<Review by: Sailesh Ghelani>


Directed by Neill Blomkamp. Starring Sharlto Copley, Dev Patel, Ninja, Yolandi Visser, Jose Pablo Cantillo, Sigourney Weaver, Hugh Jackman

This rip-off of the 1986 film Short Circuit is terribly flawed and poorly produced. The fact that it is so very South African doesn’t help it much either.


There are directors who you can tell have made a movie just by looking at the film they’ve made without having seen the credits. Neill Blomkamp is one of those peculiar personalities just like Wes Anderson is. For one thing you get a lot of South African elements and accents in his films. And there’s lots of violence too. His District 9 was an interesting sci-fi thriller about aliens who land on earth only to be colonised and segregated from humanity like outcasts. In Chappie, the outcast is a police robot that is given the programming of a child’s mind so he can learn and ‘feel’.

I have to say that when I first saw the trailer of the film I immediately thought about Short Circuit. It was a cult film in the 80s about a military robot that was struck by lightning and became ‘alive’! It was followed up with a sequel and in both the films the robot (Johnny number 5!) develops feelings and is used by the ‘bad guys’ and ends up taking a bit of his own revenge. In fact, in the second film he turns all punk and mouths gangster-style cuss words. Hmmm… sounds familiar doesn’t it Chappie?


In the film, the scout police robots are made by Dev Patel’s character Deon Wilson who isn’t satisfied with his creations and within the first 15 minutes of the movie he’s programmed a way to give the robots a conscience. But his archrival and colleague at the industrial weapons corporation run by Michelle Bradley (Sigourney Weaver) is Vincent Moore (Hugh Jackman) who has built his own robot warrior that unfortunately no one wants. The robot in question is called Moose and looks terribly similar to the bad robot Enforcement Droid from the RoboCop films.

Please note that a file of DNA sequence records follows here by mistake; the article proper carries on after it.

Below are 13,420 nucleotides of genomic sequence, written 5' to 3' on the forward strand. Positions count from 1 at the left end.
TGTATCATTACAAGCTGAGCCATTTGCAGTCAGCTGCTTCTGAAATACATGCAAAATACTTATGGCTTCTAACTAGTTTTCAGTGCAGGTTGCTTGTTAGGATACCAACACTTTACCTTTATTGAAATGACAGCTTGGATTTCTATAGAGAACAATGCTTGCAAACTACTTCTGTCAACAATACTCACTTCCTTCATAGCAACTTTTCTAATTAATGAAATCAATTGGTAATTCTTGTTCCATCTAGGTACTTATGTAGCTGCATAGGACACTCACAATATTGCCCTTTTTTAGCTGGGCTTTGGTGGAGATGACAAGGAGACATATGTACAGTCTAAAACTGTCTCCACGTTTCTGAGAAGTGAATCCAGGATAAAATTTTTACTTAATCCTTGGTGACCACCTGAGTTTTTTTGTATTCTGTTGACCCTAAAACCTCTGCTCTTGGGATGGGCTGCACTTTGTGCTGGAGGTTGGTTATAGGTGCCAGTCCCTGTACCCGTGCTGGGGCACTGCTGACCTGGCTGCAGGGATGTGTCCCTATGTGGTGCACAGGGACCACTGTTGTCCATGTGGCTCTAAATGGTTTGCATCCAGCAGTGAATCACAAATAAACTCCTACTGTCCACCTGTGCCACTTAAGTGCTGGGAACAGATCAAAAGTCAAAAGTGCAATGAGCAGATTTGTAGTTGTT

Thankfully, Chappie (Sharlto Copley and I’m assuming he’s not in the robot suit but just the voice or the motion capture guy) the sentient robot doesn’t end up staying with Dev Patel’s ‘creator’ since he would have turned out exceptionally dumb. Instead he falls in the hands of Ninja and Yolandi (played by Ninja and Yolandi Visser of a South African pop-music band called Die Antwoord) and Amerika (Jose Pablo Cantillo), a gang of drug runners who need to pull off a big heist and need some help doing it since the robot police force would inevitably stop them.


The horrendous South African accents will have your ears feeling like they’re being mauled by tigers and that Chappie learns to speak it isn’t very helpful in making him endearing to the viewers. Yolandi takes on a mother-figure role to Chappie, which at times is heart-warming but at others is damn right ridiculous. How can you take these characters seriously? They’re running about in boxer shorts, with Ice watches, fringed hair and neon machine guns.

Is Hugh Jackman really Wolverine. Surely he’s been paid enough money for all the X-Men films that he doesn’t need to take up B-grade roles like this. Poor Sigourney Weaver has unfortunately been typecast and now awaits Blomkamps sequel to the Alien saga. Oh what a mess he’ll make of it and how we pray James Cameron steps in and says, “No way you ugly bitch!”


If Chappie were made by say James Cameron it would have turned out a lot different and probably a lot better. Sure this Chappie has some gritty violence and a raw edge about it but does it do anything for the plot or the premise, I don’t think so.


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